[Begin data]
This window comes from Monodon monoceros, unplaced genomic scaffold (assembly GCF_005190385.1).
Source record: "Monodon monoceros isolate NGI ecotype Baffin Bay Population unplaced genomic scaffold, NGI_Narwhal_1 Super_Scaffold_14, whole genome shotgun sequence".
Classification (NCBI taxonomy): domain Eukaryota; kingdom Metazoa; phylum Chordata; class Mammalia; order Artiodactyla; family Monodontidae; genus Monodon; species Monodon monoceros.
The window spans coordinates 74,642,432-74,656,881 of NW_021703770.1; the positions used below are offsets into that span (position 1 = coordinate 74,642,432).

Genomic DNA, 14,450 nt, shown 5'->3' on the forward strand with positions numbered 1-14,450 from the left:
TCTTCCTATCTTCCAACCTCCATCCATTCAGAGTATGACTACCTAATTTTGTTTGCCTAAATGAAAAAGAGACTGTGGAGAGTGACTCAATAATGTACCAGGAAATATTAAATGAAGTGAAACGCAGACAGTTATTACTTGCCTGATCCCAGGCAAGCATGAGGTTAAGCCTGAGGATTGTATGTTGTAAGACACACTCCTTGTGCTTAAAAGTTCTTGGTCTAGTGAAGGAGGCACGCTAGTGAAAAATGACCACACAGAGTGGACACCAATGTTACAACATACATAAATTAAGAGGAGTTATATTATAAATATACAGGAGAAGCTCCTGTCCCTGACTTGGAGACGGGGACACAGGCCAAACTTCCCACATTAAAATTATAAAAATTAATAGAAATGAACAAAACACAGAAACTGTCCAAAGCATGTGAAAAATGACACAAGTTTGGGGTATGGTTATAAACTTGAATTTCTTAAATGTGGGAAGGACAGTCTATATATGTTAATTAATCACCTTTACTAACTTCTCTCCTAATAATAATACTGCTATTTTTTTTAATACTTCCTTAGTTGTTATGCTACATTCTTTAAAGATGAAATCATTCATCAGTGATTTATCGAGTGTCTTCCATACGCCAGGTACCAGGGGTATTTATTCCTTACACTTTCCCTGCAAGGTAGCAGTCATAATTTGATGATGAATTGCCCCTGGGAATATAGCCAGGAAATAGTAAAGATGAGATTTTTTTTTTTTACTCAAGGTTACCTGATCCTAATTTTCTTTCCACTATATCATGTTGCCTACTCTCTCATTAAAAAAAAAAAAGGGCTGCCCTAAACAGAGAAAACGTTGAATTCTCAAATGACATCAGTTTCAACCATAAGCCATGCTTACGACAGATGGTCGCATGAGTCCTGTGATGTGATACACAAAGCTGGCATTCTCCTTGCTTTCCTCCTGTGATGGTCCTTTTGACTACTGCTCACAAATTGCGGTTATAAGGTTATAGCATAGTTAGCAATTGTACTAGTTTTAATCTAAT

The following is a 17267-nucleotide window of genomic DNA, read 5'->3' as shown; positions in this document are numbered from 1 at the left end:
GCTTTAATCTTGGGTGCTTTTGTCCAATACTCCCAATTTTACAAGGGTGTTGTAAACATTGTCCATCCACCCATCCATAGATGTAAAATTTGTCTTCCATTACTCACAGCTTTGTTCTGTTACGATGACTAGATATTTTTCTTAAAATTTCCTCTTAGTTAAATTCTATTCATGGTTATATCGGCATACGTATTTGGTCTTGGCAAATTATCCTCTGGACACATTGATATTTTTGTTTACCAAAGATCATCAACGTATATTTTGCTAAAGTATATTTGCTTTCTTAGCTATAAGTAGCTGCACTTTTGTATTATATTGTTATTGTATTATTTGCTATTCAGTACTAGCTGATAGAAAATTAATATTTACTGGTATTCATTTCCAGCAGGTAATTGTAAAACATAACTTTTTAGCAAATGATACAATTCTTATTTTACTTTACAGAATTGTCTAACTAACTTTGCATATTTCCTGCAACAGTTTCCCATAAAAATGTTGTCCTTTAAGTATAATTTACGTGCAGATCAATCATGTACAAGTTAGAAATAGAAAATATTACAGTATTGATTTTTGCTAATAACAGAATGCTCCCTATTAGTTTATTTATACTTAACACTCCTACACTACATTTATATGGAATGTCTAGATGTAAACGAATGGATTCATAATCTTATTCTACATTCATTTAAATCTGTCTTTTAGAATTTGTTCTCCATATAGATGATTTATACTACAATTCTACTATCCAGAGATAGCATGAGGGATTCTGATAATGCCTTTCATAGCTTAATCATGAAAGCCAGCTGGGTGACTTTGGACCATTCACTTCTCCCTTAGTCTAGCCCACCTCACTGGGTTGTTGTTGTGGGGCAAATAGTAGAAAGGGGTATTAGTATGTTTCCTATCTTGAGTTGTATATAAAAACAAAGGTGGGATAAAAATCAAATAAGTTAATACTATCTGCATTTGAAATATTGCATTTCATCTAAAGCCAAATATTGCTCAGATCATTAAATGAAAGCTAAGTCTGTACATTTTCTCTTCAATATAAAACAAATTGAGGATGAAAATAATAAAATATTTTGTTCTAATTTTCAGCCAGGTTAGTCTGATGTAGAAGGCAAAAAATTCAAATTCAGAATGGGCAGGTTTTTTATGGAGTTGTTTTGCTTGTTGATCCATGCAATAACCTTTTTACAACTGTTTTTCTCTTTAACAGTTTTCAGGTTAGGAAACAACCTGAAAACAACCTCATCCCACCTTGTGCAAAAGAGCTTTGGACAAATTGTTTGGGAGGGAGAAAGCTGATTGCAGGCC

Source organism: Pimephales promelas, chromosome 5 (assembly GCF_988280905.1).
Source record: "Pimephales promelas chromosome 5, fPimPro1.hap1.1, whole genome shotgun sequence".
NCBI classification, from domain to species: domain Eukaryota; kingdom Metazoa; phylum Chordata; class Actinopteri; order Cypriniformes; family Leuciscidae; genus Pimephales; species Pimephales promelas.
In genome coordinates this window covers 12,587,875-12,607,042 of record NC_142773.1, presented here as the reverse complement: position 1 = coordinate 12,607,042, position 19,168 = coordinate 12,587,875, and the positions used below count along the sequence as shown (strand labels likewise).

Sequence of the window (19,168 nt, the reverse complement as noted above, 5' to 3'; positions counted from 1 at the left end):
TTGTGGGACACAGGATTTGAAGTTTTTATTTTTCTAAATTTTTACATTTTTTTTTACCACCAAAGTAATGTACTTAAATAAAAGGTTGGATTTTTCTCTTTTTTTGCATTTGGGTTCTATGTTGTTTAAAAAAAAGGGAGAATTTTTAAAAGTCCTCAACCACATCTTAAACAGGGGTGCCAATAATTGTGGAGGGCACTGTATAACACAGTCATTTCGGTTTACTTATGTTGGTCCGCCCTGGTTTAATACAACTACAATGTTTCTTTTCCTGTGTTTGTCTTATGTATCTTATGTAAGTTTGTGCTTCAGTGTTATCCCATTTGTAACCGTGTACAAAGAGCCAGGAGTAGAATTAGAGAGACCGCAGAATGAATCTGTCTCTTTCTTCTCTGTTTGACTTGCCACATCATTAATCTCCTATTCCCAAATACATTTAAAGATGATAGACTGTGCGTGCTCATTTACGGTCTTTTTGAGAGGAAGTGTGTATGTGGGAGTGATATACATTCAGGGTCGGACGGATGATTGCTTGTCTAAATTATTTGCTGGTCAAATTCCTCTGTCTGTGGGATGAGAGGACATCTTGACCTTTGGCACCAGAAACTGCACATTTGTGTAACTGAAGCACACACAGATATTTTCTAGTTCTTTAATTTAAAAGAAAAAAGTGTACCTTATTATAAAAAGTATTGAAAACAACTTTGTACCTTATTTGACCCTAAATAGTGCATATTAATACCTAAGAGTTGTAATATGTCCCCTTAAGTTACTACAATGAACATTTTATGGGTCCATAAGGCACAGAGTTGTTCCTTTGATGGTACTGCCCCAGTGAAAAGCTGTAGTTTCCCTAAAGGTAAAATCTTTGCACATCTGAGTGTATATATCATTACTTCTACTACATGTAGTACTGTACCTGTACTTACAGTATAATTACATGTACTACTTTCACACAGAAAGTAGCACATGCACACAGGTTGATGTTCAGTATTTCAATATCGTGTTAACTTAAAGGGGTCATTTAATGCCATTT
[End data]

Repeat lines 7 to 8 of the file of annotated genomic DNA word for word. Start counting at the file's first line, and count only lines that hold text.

The following is a 17267-nucleotide window of genomic DNA, read 5'->3' as shown; positions in this document are numbered from 1 at the left end:
GCTTTAATCTTGGGTGCTTTTGTCCAATACTCCCAATTTTACAAGGGTGTTGTAAACATTGTCCATCCACCCATCCATAGATGTAAAATTTGTCTTCCATTACTCACAGCTTTGTTCTGTTACGATGACTAGATATTTTTCTTAAAATTTCCTCTTAGTTAAATTCTATTCATGGTTATATCGGCATACGTATTTGGTCTTGGCAAATTATCCTCTGGACACATTGATATTTTTGTTTACCAAAGATCATCAACGTATATTTTGCTAAAGTATATTTGCTTTCTTAGCTATAAGTAGCTGCACTTTTGTATTATATTGTTATTGTATTATTTGCTATTCAGTACTAGCTGATAGAAAATTAATATTTACTGGTATTCATTTCCAGCAGGTAATTGTAAAACATAACTTTTTAGCAAATGATACAATTCTTATTTTACTTTACAGAATTGTCTAACTAACTTTGCATATTTCCTGCAACAGTTTCCCATAAAAATGTTGTCCTTTAAGTATAATTTACGTGCAGATCAATCATGTACAAGTTAGAAATAGAAAATATTACAGTATTGATTTTTGCTAATAACAGAATGCTCCCTATTAGTTTATTTATACTTAACACTCCTACACTACATTTATATGGAATGTCTAGATGTAAACGAATGGATTCATAATCTTATTCTACATTCATTTAAATCTGTCTTTTAGAATTTGTTCTCCATATAGATGATTTATACTACAATTCTACTATCCAGAGATAGCATGAGGGATTCTGATAATGCCTTTCATAGCTTAATCATGAAAGCCAGCTGGGTGACTTTGGACCATTCACTTCTCCCTTAGTCTAGCCCACCTCACTGGGTTGTTGTTGTGGGGCAAATAGTAGAAAGGGGTATTAGTATGTTTCCTATCTTGAGTTGTATATAAAAACAAAGGTGGGATAAAAATCAAATAAGTTAATACTATCTGCATTTGAAATATTGCATTTCATCTAAAGCCAAATATTGCTCAGATCATTAAATGAAAGCTAAGTCTGTACATTTTCTCTTCAATATAAAACAAATTGAGGATGAAAATAATAAAATATTTTGTTCTAATTTTCAGCCAGGTTAGTCTGATGTAGAAGGCAAAAAATTCAAATTCAGAATGGGCAGGTTTTTTATGGAGTTGTTTTGCTTGTTGATCCATGCAATAACCTTTTTACAACTGTTTTTCTCTTTAACAGTTTTCAGGTTAGGAAACAACCTGAAAACAACCTCATCCCACCTTGTGCAAAAGAGCTTTGGACAAATTGTTTGGGAGGGAGAAAGCTGATTGCAGGCC